The NEA research team has published its latest paper on the out-of-pocket (OOP) costs of atopic dermatitis (AD) in the U.S. — this time examining OOP costs among caregivers of children with AD compared to adults.
Published On: Jun 19, 2017
Last Updated On: Jul 15, 2021
The memories of caring for my daughter from infancy to toddlerhood lie somewhere deep and treasured in my heart as a journey that we went through as a family.
Marcie is in second grade now and doing well in school. Eczema is more of a “scratching” habit than a medical issue. Her skin is still dry and requires moisturizing, but eczema flare-ups are few and far between.
While I used to share my experiences as a parent of a child with eczema from the perspective of how misunderstood this skin condition was, or how often I would get advice (that was wrong, and at times derogatory), or how little I slept, I think it’s also important to share how I’ve gotten through the darkest moments of caring for Marcie at a time when her eczema was particularly severe.
Her eczema started from 2 weeks old, but we didn’t know it was eczema then. While my spouse had eczema, it was localized and didn’t affect his childhood. In contrast, Marcie’s eczema was all over her face, body, arms and legs.
It came with colic, cradle cap and reflux, which made feeding and sleep a nightmare for the whole family, including my elderly parents who were at the age when they would tire easily and had mild health conditions of their own.
The toughest period was from about 4 months to 9 months of age – a period when the baby was strong enough to scratch and cause damage to her delicate skin, and not quite enough social and motor skills to engage in enough activities for distraction from scratching.
It was also a period of starting solids, and when you didn’t know what the trigger for the eczema rash was, suddenly everything was a possibility (akin to a horror movie when every corner you turned, it could be the “thing”).
Sleep was of course trying. We did our best to keep Marcie cool, moisturized and calm before bedtime. However, after barely two hours of sleep, she would wake up scratching and crying for help. We could empathize, after all, we were crying for help in our hearts.
I was often asked, “So how did you get through it?”
Medically, we were blessed to consult with a caring and experienced doctor, who later was my co-author for the book “Living with Eczema – Mom Asks, Doc Answers.” A proper diagnosis was carried out with a skin prick test. After ruling out any allergy, we were very lucky that a one-time oral prednisolone course worked very well for Marcie, altering her eczema from generalized to localized. Finally, her eczema became manageable.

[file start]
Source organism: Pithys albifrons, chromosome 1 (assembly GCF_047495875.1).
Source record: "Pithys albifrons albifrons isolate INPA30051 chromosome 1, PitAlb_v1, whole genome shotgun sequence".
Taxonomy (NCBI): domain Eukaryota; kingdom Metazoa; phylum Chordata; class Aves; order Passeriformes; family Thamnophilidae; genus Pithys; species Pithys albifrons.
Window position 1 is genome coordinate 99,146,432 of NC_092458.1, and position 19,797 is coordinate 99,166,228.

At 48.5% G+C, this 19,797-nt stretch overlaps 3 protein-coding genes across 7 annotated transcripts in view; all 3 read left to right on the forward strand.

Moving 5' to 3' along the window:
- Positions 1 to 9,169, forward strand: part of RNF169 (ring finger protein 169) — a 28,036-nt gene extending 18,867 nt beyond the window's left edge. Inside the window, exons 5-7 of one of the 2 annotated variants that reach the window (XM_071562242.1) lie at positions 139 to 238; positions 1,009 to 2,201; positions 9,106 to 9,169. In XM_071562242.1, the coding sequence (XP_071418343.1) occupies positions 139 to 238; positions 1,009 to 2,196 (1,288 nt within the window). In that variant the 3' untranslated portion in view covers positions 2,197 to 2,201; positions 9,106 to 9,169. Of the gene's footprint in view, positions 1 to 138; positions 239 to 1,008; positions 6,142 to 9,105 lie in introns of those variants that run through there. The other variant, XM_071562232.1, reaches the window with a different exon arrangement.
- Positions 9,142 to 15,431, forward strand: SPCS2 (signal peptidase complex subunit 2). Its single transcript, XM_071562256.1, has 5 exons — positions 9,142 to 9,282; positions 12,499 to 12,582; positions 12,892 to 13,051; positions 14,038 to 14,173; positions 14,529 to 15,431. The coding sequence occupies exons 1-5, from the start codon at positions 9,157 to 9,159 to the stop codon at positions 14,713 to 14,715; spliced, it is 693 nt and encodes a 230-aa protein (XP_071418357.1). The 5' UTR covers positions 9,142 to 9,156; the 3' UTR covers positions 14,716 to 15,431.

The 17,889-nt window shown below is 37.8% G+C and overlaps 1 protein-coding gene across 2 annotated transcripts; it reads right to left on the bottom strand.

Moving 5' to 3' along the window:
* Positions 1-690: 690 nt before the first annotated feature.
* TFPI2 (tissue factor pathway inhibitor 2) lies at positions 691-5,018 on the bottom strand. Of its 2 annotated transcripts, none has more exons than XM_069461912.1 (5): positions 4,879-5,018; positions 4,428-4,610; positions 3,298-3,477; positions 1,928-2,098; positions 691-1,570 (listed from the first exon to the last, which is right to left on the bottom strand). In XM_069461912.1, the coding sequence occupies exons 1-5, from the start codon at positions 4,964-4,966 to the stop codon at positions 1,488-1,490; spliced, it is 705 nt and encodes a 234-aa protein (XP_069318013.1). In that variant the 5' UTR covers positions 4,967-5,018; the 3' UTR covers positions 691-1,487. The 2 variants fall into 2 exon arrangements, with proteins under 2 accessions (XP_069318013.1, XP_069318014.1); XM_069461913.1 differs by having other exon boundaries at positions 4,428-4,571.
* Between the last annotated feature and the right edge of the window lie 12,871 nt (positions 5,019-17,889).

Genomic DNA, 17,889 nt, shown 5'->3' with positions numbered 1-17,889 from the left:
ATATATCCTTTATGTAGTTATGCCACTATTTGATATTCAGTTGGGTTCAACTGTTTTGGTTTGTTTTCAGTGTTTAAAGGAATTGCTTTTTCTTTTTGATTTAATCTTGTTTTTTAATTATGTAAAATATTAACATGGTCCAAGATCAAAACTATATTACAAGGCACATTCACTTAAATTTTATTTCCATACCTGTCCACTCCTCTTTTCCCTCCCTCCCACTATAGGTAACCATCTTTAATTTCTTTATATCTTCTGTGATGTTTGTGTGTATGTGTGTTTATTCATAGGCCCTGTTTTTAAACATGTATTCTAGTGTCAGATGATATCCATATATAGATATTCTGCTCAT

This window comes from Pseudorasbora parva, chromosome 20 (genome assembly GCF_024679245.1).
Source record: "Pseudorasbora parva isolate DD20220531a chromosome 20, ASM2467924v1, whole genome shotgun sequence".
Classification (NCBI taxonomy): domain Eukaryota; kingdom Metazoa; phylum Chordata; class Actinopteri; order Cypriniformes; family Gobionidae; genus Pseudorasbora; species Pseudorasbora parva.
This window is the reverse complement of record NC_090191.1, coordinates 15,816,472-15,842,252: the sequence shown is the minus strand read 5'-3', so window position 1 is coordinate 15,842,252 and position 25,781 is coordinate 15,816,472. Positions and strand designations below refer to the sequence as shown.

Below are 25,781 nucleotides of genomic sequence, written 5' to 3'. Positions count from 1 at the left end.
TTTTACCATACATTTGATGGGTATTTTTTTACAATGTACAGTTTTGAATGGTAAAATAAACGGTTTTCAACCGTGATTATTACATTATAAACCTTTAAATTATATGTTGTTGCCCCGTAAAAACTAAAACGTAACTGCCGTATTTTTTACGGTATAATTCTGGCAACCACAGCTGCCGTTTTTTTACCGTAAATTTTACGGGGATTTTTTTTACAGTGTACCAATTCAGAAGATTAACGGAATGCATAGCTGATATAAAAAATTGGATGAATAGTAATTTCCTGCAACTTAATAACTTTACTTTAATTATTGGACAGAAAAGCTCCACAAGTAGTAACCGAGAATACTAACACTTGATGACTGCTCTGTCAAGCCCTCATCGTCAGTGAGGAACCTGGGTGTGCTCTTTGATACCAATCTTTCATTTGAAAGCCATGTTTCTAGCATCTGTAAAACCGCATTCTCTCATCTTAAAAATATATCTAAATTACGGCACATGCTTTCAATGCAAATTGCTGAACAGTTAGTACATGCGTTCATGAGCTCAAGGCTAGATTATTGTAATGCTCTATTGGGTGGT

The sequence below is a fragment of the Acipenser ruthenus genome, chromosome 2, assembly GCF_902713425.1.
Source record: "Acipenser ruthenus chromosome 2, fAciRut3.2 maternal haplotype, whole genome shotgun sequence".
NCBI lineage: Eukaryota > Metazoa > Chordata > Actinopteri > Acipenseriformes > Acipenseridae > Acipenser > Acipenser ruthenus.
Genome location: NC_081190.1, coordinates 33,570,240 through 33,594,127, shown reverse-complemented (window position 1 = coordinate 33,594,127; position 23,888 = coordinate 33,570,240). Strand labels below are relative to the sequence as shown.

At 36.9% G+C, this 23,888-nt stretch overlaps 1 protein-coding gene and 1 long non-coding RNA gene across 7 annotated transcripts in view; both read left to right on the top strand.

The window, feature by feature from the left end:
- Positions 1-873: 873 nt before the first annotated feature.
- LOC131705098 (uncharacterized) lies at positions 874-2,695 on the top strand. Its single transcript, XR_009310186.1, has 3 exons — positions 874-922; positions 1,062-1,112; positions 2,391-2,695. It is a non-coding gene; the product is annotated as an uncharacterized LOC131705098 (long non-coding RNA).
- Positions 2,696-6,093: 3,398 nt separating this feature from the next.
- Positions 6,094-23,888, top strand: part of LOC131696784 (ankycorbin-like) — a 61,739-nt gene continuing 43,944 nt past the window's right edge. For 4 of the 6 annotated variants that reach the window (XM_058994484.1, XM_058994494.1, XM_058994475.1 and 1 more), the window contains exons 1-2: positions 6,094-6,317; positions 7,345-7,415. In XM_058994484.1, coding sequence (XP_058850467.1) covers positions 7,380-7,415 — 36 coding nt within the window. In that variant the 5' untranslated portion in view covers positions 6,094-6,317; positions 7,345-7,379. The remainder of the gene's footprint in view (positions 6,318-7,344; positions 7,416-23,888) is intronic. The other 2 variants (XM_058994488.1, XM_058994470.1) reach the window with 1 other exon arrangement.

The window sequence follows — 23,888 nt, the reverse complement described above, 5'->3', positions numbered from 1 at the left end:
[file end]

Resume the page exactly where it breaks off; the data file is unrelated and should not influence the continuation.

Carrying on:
Emotionally, it was a lot more difficult. If I were to sum up in three points, it would be:
A mother caring for a baby with eczema is like a warrior in the field with new battles to fight (likely the plot lines would rival that of the “Game of Thrones”). We rely on the inner belief that things will get better (and faith could help in times like this) and the determination to try our very best.
But like a warrior, you have battle after battle to face, and you have to take care of yourself. I think determination is easier to exercise when you believe that you are putting your child through the right eczema treatment. For us, working with a doctor who we can trust has helped.
Mothers, don’t let your spouse take a “back seat” and try to do everything on your own. Marriage is for better and for worse, and this is one of those times when you must stand together. As a mother (and quite the task-oriented kind), I often want to be in control and try to do everything myself.
One thing I learned is that my spouse can be there for me. Sometimes we need to reach out to our spouse and share our struggles, and what we hope we can do together to get through this. After all, your spouse is there to offer comfort and strength.
I find it easier to think in terms of quality of life in eczema management. I don’t care about how my baby looks or what others think of her skin. I don’t look for perfect skin, but I consider the quality of life that our family has.
Are we getting enough sleep to go through the next day (or at least taking turns to have some sleep?) Are we happy and peaceful for most of the day? Do we get to go out and enjoy life a little?
I never quite measure my daughter’s skin condition in terms of number of times of flare-ups or topical corticosteroid usage, but rather that we are able to stay outdoors longer than a year ago or have more hours of sleep. At the end of the day, seeing Marcie grow up to be a cheerful girl who has self-confidence makes me proud!
Getting through a difficult period of caring for my daughter has become a treasured memory deep in my heart. It has reminded me that our family can stand together and to have faith in my God and my spouse. Challenges and struggles will come to us in our lives, and this experience has become one of those foundations that lets me know that I’m on solid ground.
Mei is the mother of Marcie (aka MarcieMom), who’s had eczema from two weeks old. Since Marcie’s eczema has improved from about one year of age, Mei has started an eczema blog for parents “EczemaBlues,” co-authored a book “Living with Eczema: Mom Asks, Doc Answers” and illustrated a children book “A to Z Animals are not Scratching!”